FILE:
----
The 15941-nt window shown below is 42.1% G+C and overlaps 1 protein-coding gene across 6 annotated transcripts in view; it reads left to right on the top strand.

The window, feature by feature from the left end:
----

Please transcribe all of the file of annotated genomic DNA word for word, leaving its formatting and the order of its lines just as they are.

The 15941-nt window shown below is 42.1% G+C and overlaps 1 protein-coding gene across 6 annotated transcripts in view; it reads left to right on the top strand.

The window, feature by feature from the left end: